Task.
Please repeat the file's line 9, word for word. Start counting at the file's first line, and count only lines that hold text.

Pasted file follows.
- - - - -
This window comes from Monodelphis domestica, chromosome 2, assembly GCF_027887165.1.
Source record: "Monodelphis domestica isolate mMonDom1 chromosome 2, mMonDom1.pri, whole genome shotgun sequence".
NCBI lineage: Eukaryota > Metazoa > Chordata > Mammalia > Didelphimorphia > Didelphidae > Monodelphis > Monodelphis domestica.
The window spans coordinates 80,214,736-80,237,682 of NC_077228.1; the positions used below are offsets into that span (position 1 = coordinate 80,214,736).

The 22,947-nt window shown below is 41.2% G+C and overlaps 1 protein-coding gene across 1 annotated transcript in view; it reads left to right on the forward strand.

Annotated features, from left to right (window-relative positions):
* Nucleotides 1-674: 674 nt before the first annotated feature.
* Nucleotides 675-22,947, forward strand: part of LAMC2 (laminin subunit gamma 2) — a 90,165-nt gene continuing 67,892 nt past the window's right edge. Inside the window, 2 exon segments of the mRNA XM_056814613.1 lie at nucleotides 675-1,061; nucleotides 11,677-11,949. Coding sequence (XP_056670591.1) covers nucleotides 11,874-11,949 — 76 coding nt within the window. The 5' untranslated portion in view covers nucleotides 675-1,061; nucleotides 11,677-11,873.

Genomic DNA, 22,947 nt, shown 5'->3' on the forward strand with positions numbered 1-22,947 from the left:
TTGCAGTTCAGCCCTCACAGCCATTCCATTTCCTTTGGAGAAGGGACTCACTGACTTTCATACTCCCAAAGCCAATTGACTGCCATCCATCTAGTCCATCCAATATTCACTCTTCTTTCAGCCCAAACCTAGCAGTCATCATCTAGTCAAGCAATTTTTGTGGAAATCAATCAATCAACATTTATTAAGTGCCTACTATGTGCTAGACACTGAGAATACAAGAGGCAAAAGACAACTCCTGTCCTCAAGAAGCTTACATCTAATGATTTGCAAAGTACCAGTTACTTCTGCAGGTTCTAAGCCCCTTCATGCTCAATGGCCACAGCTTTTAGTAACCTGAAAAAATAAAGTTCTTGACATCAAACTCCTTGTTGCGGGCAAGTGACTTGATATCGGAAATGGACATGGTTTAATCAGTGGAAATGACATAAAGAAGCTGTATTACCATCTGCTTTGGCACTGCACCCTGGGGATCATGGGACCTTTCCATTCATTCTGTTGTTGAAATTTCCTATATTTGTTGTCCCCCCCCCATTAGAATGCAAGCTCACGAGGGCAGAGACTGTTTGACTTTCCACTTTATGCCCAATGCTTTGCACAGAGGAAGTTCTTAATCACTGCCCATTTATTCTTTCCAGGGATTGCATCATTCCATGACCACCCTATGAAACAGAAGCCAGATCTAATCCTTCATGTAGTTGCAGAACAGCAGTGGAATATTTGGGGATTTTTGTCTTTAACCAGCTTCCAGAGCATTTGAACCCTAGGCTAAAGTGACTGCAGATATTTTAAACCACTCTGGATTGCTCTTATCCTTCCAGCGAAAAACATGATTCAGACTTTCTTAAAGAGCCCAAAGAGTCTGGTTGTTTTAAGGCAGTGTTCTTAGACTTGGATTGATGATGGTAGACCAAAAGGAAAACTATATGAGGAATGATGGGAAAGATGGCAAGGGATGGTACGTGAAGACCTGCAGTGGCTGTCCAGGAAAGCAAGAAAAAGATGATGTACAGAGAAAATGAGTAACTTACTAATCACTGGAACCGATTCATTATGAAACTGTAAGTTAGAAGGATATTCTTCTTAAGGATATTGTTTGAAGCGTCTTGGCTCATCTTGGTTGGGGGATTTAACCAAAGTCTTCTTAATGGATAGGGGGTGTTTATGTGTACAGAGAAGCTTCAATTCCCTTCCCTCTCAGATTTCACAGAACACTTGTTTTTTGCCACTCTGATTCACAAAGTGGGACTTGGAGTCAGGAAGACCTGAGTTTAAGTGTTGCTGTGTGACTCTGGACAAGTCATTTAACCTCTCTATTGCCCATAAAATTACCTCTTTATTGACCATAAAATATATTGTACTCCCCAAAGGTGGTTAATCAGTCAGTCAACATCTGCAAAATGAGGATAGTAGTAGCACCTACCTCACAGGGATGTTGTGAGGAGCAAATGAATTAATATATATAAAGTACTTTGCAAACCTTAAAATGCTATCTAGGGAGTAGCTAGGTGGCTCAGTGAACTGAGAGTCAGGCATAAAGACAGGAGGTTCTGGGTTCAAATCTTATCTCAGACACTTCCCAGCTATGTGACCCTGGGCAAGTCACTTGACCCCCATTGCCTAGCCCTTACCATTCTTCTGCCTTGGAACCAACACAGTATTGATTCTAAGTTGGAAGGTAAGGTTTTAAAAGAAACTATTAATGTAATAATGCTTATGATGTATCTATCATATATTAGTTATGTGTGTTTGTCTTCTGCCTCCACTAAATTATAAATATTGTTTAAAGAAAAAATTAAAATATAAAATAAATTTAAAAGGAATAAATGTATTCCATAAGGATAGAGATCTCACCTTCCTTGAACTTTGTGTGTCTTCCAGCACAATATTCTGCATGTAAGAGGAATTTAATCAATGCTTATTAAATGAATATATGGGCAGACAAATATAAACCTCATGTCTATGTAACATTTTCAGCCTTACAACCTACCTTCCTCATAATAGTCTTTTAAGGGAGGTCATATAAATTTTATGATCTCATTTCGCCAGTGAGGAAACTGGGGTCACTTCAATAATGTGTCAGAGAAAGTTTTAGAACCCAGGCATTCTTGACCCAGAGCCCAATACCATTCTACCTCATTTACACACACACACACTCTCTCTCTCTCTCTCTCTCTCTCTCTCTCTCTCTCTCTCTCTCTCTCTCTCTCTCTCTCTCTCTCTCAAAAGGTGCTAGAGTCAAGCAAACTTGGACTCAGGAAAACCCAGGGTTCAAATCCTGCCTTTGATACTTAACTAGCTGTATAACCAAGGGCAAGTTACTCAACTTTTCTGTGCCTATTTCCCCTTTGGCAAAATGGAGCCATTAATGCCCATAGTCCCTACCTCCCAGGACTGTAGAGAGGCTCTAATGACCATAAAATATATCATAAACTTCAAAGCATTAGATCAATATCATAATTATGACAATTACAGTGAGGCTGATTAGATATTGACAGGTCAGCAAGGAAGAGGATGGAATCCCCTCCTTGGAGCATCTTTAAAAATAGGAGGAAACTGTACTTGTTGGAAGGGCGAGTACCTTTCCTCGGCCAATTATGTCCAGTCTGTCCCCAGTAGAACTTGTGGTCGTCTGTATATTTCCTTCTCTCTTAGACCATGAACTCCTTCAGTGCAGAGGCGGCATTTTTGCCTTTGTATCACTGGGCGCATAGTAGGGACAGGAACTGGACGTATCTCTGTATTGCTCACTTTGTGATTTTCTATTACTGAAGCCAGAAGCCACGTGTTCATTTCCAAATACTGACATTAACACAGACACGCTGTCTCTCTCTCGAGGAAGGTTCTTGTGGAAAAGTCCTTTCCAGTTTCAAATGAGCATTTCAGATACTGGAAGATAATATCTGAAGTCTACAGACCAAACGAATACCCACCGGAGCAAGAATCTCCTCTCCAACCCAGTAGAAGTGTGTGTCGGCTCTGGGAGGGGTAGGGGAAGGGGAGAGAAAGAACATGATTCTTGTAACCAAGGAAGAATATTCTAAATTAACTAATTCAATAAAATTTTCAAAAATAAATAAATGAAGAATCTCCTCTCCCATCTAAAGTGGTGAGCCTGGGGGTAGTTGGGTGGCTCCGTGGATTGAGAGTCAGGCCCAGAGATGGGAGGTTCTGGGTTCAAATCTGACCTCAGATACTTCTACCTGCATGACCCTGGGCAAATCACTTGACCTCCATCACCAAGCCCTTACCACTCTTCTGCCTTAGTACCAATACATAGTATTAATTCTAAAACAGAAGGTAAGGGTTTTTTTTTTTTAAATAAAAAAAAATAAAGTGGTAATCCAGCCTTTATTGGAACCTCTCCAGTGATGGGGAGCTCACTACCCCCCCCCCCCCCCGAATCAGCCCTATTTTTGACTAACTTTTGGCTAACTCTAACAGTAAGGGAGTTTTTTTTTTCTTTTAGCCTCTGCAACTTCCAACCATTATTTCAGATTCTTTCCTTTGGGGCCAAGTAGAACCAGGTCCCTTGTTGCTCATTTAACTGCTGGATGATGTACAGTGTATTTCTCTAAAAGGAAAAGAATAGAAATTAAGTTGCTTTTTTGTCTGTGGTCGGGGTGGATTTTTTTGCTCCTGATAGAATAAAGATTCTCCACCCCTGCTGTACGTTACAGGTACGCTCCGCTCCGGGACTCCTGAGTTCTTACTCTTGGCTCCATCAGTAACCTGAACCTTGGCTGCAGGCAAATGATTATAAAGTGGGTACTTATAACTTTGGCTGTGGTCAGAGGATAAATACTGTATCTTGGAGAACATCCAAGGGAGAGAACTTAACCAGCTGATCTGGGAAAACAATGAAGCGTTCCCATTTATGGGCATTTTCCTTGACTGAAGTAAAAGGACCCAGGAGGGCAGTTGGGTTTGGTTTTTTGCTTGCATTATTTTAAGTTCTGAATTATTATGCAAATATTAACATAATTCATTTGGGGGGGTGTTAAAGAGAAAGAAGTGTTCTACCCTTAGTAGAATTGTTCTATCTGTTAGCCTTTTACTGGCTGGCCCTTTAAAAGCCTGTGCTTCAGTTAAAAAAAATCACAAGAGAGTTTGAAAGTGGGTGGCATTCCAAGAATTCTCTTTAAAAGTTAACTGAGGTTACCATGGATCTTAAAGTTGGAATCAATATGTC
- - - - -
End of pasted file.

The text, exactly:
Genomic DNA, 22,947 nt, shown 5'->3' on the forward strand with positions numbered 1-22,947 from the left: